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WILLIAM STEPHEN KIMPTON, FLOUR MILLER & BAKER, MELBOURNE

The mint window envelope printed to private order for W.S. Kimpton & Sons, flour miller, Melbourne has the printed pink 1½ d KGV Head stamp, overprinted ‘TWO PENCE’. The vendor states that the mint cover is unlisted in unused condition by Menuz and it was listed at AUD 850.00 (Figure 1).

William Stephen Kimpton, flour miller, baker and lay churchman, was born on 4 October 1832 at Litlington, Cambridgeshire, England, third son of Thomas Kimpton, farmer and grain merchant, and his wife Lucy Eleanor, née Sterne. He was apprenticed to a baker but loss of the family farm and rumours of riches in Victoria persuaded him and his brother, Edward to migrate; they arrived at Melbourne in the Melpomene in November 1853, when William was 21. William worked on the wharf and then as a baker, gaining control of the business in return for wages owed him. He established a bakery in Brunswick Street, Fitzroy, prospered and in 1875 widened his activities by founding the Union Flour Mills. This step brought insolvency in 1877 but he recovered with Mortimer Rush as his partner, and then with Robert Chamberlain; by the mid-1880s Kimpton was on his own. After the Fitzroy plant was burnt down a new mill, equipped with the latest Hungarian roller-mill machinery, was built at Kensington in 1888. The fiscal policy of the New South Wales Government ended Kimpton's weekly shipment there of one thousand bags of flour, so in that colony in 1892 he started a mill managed by his son. In 1902 fire again destroyed the Melbourne mill but after reconstruction and incorporation with James Gillespie & Co. Kimpton owned the largest mill in Australia. He shipped flour to Queensland, Fiji and England besides having important trade connections with South Africa and the East.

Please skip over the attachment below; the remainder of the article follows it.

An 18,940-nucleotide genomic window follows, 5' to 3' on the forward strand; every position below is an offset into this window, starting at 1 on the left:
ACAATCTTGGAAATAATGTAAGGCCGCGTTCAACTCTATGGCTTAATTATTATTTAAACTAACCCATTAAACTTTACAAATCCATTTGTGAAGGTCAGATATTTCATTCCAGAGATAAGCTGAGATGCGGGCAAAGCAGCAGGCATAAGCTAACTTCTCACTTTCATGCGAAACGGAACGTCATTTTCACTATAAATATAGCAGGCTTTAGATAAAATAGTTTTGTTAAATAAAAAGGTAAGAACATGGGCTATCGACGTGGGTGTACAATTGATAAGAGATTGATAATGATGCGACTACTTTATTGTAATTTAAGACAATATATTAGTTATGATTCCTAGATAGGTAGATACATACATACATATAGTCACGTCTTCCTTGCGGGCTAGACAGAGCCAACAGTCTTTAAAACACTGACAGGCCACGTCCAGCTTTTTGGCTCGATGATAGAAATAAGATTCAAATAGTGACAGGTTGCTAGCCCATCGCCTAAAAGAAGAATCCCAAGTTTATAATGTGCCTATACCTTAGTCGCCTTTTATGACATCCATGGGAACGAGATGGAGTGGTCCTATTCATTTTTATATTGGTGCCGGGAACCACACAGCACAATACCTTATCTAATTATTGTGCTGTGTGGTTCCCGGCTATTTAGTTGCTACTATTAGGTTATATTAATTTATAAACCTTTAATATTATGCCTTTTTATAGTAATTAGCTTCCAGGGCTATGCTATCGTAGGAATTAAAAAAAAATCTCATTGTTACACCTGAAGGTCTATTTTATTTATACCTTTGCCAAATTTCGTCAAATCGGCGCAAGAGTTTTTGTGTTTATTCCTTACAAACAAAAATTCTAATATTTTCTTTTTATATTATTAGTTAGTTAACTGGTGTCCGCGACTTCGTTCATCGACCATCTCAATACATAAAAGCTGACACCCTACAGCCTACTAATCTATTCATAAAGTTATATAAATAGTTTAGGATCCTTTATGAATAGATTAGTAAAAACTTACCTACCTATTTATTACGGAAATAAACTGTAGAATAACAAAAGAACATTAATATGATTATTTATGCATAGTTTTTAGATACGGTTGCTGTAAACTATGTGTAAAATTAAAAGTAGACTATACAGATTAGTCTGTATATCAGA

Kimpton was an excellent judge of draught horses and personally selected those he wanted for the business. He remained active in the firm though his sons took over increasing responsibility. His major interest outside the business was the Anglican Church and for twenty-six years he was a member of the Church Association and churchwarden of St Mark's, Fitzroy. On moving to Essendon he became churchwarden of St Thomas's for 45 years, and to which he gave a pipe organ. He was also a councillor of the Old Colonists' Association. Kimpton had married Margaret Mason of Newcastle upon Tyne; after she died he married her sister, Isabella, in 1859. He died at his home, Milverton, Moonee Ponds, on 18 November 1926, and he was in his 95th year. Predeceased by his wife and one son, he was survived by four daughters and his son Albert Edward who, with his grandsons Victor and Charles Leslie, continued as directors of the firm.

The obituary of Mr. W.S. Kimpton, founder of flour mills, was found in The Argus (Melbourne) 19 November 1926, as well as a picture of him (Figure 2).

The majority of the text was taken from the paper in the Australian Dictionary of Biography.

 
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